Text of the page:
Technology | Analytics Software | November 27, 2016

Philips Introduces Illumeo Adaptive Intelligence Technology for Radiology

New technology uses data and contextual awareness to optimize the radiologist’s user experience, hanging protocols and workflow

Philips, Illumeo, adaptive intelligence for radiology, RSNA 2016

November 27, 2016 — Philips announced the introduction of Illumeo, a new imaging and informatics technology with adaptive intelligence that enhances how radiologists work with medical images. The intelligent software is the first, according to the company, to combine contextual awareness capabilities with advanced data analytics to augment the work of the radiologist. Its built-in intelligence records the radiologists' preferences and adapts the user interface to assist the clinician by offering tool sets and measurements driven by the understanding of the clinical context.

Illumeo aims to enable faster diagnoses, to drive well-informed care decisions and improved patient care. The new technology integrates with existing systems such as Philips IntelliSpace PACS (picture archiving and communication system) and will eventually extend its workspace efficiency beyond radiology to other domains.

The new Illumeo technology offers a radically new approach to how radiologists will see, seek and share clinical information, enabling them to provide an even more critical contribution to patient care. Through its Data Analytics Engine, the software provides the radiologist with the most relevant case-related information from various sources in one single view. This holistic 'Patient Briefing' includes the patient problem list (a work in progress and not currently available for sale in the U.S.), laboratory results, prior radiology reports, imaging orders or scanned documents (such as handwritten referral letters from general practitioners and referring specialists) obtained from health information systems like the electronic medical record (EMR) or radiology information systems (RIS). It integrates and organizes this data and helps radiologists to bridge the stages of diagnosis from treatment to follow-up, while being able to rely on a current, comprehensive patient picture.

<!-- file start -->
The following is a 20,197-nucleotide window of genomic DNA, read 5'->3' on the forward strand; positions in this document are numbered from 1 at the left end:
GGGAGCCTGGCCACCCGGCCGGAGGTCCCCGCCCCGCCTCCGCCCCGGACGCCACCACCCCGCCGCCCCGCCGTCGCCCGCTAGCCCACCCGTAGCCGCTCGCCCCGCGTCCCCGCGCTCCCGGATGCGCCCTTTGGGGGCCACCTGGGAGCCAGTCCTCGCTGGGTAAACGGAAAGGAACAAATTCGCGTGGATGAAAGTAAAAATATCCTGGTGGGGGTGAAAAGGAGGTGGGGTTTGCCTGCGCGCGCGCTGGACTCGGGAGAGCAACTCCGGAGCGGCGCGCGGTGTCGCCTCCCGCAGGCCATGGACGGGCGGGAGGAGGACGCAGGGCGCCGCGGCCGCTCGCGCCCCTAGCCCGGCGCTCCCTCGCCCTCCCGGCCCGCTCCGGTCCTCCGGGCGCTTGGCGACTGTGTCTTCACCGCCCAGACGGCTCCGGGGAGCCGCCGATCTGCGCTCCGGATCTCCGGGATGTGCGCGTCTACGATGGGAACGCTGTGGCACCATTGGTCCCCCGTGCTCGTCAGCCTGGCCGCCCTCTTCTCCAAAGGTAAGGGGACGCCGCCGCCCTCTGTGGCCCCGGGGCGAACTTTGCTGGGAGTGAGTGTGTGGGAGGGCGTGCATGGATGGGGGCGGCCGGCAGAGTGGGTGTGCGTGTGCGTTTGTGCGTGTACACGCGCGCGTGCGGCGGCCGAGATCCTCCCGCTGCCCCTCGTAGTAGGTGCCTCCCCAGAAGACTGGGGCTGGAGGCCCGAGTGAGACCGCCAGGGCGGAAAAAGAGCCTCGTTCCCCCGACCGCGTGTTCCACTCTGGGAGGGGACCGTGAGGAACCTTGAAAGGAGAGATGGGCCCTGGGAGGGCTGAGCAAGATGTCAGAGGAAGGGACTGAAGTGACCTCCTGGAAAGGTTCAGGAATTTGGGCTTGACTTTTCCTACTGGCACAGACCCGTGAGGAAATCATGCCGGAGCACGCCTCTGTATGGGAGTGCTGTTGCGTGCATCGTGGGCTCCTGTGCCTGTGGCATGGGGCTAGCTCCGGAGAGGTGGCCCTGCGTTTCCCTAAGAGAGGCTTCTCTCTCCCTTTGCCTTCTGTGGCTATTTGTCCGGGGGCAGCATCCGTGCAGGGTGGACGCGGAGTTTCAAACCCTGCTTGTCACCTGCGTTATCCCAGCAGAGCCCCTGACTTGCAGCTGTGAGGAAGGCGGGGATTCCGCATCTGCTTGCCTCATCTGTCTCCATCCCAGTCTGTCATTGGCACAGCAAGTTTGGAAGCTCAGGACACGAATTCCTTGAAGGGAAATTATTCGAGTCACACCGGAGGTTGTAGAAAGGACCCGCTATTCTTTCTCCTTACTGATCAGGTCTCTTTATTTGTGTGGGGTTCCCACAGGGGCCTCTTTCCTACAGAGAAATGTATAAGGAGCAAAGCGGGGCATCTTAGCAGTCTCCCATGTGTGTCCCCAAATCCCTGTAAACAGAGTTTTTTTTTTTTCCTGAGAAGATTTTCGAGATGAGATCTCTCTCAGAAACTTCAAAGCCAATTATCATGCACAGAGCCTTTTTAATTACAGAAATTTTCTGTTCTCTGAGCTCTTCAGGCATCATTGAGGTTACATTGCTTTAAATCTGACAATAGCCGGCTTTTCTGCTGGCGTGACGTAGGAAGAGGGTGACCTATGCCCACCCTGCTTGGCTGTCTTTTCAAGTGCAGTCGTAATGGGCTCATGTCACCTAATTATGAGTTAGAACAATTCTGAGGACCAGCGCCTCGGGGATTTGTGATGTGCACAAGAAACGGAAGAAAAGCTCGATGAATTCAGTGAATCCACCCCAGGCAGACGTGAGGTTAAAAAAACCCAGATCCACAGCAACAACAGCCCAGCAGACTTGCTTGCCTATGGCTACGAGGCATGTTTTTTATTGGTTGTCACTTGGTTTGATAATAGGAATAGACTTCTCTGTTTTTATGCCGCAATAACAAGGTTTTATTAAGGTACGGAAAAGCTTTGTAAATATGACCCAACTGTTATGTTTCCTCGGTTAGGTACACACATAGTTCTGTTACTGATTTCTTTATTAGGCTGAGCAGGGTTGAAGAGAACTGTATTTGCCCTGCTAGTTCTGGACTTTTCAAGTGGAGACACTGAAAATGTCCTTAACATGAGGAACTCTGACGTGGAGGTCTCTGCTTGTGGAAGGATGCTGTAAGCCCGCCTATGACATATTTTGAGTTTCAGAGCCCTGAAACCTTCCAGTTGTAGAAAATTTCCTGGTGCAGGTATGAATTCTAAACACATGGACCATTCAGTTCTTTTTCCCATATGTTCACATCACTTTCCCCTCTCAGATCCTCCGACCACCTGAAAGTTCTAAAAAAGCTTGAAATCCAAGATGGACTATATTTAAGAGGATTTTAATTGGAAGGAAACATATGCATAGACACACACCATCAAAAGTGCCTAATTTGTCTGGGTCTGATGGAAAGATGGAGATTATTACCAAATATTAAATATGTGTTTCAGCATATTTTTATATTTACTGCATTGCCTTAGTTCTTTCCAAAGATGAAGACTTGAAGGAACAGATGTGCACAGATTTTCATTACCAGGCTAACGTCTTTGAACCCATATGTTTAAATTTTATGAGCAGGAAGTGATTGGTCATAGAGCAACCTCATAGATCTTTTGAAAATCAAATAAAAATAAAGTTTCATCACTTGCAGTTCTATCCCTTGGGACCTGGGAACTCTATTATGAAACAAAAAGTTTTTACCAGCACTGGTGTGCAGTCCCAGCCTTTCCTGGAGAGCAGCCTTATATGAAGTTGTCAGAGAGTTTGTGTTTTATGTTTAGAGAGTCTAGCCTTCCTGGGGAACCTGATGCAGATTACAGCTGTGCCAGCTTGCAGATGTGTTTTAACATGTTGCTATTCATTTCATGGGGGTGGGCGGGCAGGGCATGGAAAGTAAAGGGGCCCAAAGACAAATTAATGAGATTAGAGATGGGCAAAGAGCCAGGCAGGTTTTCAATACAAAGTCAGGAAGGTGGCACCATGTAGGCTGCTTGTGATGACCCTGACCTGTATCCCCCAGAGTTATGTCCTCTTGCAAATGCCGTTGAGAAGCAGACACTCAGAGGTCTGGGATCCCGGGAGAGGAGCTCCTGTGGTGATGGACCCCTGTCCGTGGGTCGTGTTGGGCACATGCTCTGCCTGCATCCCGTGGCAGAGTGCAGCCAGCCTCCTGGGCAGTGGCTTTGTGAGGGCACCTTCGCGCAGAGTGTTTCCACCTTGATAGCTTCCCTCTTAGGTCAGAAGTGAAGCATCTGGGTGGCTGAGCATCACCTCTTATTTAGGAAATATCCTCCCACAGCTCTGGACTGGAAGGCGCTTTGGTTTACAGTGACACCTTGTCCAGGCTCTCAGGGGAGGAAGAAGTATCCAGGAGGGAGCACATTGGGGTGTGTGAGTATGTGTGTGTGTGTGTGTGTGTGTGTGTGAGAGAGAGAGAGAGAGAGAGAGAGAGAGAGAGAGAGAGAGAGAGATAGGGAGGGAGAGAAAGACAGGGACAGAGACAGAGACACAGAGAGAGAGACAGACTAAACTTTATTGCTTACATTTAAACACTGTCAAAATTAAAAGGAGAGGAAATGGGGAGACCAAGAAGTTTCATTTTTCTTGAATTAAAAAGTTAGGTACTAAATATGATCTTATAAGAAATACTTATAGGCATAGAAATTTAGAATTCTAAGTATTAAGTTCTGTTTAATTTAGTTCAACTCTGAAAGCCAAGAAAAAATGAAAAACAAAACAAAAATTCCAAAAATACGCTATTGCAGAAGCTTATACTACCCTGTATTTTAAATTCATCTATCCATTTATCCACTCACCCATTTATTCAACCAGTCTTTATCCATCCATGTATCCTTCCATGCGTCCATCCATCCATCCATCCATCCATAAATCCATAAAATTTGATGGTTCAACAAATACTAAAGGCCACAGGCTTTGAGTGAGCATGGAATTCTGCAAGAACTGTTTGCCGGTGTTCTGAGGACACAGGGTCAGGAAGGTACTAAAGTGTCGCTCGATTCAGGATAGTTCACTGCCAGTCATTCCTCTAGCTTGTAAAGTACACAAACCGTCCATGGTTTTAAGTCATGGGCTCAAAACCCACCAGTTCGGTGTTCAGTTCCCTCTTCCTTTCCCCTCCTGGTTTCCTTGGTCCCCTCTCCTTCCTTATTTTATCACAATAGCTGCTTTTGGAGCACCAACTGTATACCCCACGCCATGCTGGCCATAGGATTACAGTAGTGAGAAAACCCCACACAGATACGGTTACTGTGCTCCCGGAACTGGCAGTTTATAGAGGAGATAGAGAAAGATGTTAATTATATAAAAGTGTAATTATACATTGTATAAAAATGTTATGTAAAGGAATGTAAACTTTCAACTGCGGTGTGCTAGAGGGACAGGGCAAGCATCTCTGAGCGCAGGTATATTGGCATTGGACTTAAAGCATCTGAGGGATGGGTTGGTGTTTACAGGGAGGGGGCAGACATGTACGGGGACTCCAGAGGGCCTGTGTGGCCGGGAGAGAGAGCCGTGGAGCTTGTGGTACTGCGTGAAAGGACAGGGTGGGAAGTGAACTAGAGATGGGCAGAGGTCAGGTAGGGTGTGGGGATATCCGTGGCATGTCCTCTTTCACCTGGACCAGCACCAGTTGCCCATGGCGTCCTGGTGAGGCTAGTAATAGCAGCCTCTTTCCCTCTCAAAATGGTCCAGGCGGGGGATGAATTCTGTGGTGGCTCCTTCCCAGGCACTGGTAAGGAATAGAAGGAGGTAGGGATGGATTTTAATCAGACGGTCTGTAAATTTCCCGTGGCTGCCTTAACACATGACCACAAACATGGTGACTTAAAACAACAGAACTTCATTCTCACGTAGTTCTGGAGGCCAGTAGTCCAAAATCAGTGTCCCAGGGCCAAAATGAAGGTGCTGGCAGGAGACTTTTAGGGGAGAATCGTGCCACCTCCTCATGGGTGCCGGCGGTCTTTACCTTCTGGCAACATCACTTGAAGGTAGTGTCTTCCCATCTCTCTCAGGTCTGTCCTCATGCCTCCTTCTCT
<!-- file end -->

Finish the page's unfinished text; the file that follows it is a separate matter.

"As the number of patients and complexity of care continues to increase, the amount of data and information we deal with on a daily basis is overwhelming," said Eliot Siegel, M.D., professor of diagnostic radiology for the University of Maryland Medical Center in Baltimore. "In order to help solve this problem, having solutions that streamline information and provide context to what is most relevant to a specific case is critical. This will provide a more efficient workflow, which is key to enabling quicker, more confident diagnoses."

Illumeo is also anatomy-aware. Built-in intelligence understands the anatomical context and thus what the radiologist is looking at on the screen. It then automatically suggests the right tool sets (such as tools for easy measurement and analysis of vessels) to help the radiologist focus on the diagnosis. Its intelligent clinical Semantic Labelling Engine reads and analyzes image tags and image series descriptions from a variety of vendors and provides automated semantic labeling with meaningful descriptions. It will make it easier and faster to retrieve specific, relevant medical images, and manage their display and quantification. Illumeo is adapting to and remembering radiologists' preferred hanging protocols: the complex process of organizing and displaying medical images for optimal examination, based on many variables such, modality, body part, available comparison images.

With Illumeo, the radiologist can also generate dynamic reports that can include 3-D images or image quantifications based on minimal user input. This information integrates with PACS and can be accessed via EMR systems. It can also be shared as a multidisciplinary patient information dashboard across the hospital enterprises to facilitate collaboration. The report is designed to be shared with colleagues or the referring physicians and supports the transition of radiology into a 'value-based' care delivery model.

The new technology will be showcased at the 2016 Radiological Society of North America (RSNA) Annual Meeting, taking place Nov. 27 – Dec. 2, in Chicago.

For more information: www.philips.com

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